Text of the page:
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Report on Etna (Italy) — June 1985


Scientific Event Alert Network Bulletin, vol. 10, no. 6 (June 1985)
Managing Editor: Lindsay McClelland.

Etna (Italy) Continued S-flank lava production

Please cite this report as:

Global Volcanism Program, 1985. Report on Etna (Italy) (McClelland, L., ed.). Scientific Event Alert Network Bulletin, 10:6. Smithsonian Institution. https://doi.org/10.5479/si.GVP.SEAN198506-211060



37.748°N, 14.999°E; summit elev. 3357 m

All times are local (unless otherwise noted)

"After a brief period of quiescence from 11-13 June, the eruption continued. Only one effusive vent remained active (2,485 m elevation) with major lava flows originating from it. From 9 to 11 July, following a brief increase in activity, four effusive vents were present at high elevation (2,490-2,480 m). The velocity of the lava produced in this period ranged from 20 to 7 cm/s, volume 2.5 to 0.5 m3 /s.

"The directions of the lava flows were mainly toward the S, SSE, and SE. In the last few weeks, lava flows of significant size were also present, and were directed toward the SSW, S, and SW. The short-lived vents were still present and numerous, scattered on the lava field from 2,350 to 2,250 m elevation. As usual, they varied in number and location. Recently, the lava field enlarged on the E side, but the lava flows have not descended below 2100 m elevation. The emission of gas continued and was sustained from the central craters, and the Southeast Crater. At times, expulsion of generally reddish ash from Bocca Nuova was noted. From the Northeast Crater, violent expulsions of old material (28 June), and emission of reddish ash (10 July) were observed.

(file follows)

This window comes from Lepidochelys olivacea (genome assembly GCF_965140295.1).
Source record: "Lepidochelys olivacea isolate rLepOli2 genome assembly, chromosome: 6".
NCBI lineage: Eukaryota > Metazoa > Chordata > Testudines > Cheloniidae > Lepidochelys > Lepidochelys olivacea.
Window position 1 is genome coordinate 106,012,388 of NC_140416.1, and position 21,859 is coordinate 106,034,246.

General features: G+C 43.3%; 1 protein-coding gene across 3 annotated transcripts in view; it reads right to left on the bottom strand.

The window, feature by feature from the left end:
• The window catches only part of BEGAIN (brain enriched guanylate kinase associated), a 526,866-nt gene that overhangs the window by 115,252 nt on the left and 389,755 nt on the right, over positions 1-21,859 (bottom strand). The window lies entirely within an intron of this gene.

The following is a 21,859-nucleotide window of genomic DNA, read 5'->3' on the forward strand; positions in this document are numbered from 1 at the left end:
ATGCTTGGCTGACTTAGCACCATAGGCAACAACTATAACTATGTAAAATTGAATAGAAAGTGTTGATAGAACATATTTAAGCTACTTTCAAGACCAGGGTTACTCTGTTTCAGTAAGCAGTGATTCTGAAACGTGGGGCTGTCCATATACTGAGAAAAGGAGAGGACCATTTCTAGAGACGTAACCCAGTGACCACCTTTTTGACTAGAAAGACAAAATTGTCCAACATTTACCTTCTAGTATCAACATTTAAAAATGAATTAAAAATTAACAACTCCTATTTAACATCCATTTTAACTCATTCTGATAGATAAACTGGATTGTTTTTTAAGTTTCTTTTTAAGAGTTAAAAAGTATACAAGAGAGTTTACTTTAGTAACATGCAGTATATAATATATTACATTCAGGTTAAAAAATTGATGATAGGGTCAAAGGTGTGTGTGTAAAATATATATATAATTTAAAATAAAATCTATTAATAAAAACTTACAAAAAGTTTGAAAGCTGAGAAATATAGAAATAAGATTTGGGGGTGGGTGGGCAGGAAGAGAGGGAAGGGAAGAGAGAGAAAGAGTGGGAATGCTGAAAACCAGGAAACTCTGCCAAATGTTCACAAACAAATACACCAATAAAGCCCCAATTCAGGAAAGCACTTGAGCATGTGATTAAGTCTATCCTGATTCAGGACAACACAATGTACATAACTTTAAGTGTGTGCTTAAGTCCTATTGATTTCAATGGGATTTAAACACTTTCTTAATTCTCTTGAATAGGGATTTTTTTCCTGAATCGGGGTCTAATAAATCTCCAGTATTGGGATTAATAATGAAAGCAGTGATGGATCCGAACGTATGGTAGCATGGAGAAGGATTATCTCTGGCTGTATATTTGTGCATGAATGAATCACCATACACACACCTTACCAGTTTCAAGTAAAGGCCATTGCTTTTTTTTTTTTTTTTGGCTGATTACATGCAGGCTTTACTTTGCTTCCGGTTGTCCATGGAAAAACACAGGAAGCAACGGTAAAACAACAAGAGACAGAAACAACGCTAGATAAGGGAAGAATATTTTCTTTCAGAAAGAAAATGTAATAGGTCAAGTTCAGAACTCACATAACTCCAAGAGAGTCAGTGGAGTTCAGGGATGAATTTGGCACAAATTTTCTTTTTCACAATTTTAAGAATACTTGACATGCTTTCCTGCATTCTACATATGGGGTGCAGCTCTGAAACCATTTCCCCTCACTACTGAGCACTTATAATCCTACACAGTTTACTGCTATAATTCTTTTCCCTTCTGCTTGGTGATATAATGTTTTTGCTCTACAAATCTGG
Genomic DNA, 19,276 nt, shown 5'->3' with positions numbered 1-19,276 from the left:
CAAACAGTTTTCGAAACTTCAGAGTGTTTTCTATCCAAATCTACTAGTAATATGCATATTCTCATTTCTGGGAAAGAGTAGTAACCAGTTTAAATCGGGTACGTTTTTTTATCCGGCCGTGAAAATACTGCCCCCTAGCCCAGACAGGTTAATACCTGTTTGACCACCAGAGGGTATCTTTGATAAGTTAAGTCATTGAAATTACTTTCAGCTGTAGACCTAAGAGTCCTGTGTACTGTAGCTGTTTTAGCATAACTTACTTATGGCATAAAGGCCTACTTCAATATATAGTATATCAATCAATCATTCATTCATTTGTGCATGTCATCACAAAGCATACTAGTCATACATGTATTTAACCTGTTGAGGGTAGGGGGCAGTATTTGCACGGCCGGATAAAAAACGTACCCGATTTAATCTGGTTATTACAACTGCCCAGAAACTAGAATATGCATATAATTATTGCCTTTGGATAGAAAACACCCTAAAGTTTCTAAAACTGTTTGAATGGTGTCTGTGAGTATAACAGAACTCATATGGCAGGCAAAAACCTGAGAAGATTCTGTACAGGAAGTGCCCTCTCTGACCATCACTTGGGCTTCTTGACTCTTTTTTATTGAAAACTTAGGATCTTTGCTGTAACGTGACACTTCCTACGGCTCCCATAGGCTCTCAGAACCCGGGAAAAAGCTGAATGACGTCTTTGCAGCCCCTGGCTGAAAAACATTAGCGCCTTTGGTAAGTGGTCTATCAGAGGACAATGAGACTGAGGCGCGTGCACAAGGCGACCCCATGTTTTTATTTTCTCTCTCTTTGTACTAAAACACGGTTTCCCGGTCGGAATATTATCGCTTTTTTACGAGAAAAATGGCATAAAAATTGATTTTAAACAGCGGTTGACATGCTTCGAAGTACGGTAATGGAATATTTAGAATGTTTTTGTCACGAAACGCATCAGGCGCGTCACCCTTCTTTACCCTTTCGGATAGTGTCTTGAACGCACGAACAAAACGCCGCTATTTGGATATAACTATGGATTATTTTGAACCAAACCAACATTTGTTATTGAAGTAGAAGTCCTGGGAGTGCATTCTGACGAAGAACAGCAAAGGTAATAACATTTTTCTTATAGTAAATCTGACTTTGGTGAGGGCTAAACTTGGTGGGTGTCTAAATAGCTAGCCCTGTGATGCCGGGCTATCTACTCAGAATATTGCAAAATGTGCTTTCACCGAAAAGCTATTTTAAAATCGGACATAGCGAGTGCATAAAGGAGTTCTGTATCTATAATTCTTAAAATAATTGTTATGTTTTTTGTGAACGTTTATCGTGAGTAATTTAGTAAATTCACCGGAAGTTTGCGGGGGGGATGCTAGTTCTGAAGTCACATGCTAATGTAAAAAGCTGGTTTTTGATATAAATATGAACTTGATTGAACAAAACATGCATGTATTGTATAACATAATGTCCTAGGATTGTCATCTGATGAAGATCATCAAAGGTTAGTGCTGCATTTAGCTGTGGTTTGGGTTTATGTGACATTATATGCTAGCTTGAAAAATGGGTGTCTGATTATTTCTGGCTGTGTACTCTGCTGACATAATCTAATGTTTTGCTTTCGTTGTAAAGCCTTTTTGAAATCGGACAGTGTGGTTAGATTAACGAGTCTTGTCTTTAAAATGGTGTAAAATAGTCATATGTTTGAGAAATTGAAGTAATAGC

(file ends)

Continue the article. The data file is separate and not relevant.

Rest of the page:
"The temperature of the lava flow at the main effusive vent was around 1,080°C (P. Briole). During this period seismicity remained at low levels. On 12 June at 1848, a seismic event (M 2.5) with an epicenter in the lower E flank (14 km depth) was recorded. On 7 July, three events of low magnitude (<2.8) with epicenters on both the E and W flanks were also recorded.

"On 9 July at 0430, the amplitude of harmonic tremor increased abruptly, coinciding with the increase in effusive activity. During the following 24 hours, the amplitude of the harmonic tremor returned to normal levels (communications with M. Cosentino and G. Lombardo). The Etna guides and rescue volunteers from the Italian Alpine Club have cooperated in the collection of information."

Geological Summary. Mount Etna, towering above Catania on the island of Sicily, has one of the world's longest documented records of volcanism, dating back to 1500 BCE. Historical lava flows of basaltic composition cover much of the surface of this massive volcano, whose edifice is the highest and most voluminous in Italy. The Mongibello stratovolcano, truncated by several small calderas, was constructed during the late Pleistocene and Holocene over an older shield volcano. The most prominent morphological feature of Etna is the Valle del Bove, a 5 x 10 km caldera open to the east. Two styles of eruptive activity typically occur, sometimes simultaneously. Persistent explosive eruptions, sometimes with minor lava emissions, take place from one or more summit craters. Flank vents, typically with higher effusion rates, are less frequently active and originate from fissures that open progressively downward from near the summit (usually accompanied by Strombolian eruptions at the upper end). Cinder cones are commonly constructed over the vents of lower-flank lava flows. Lava flows extend to the foot of the volcano on all sides and have reached the sea over a broad area on the SE flank.

Information Contacts: R. Romano, IIV.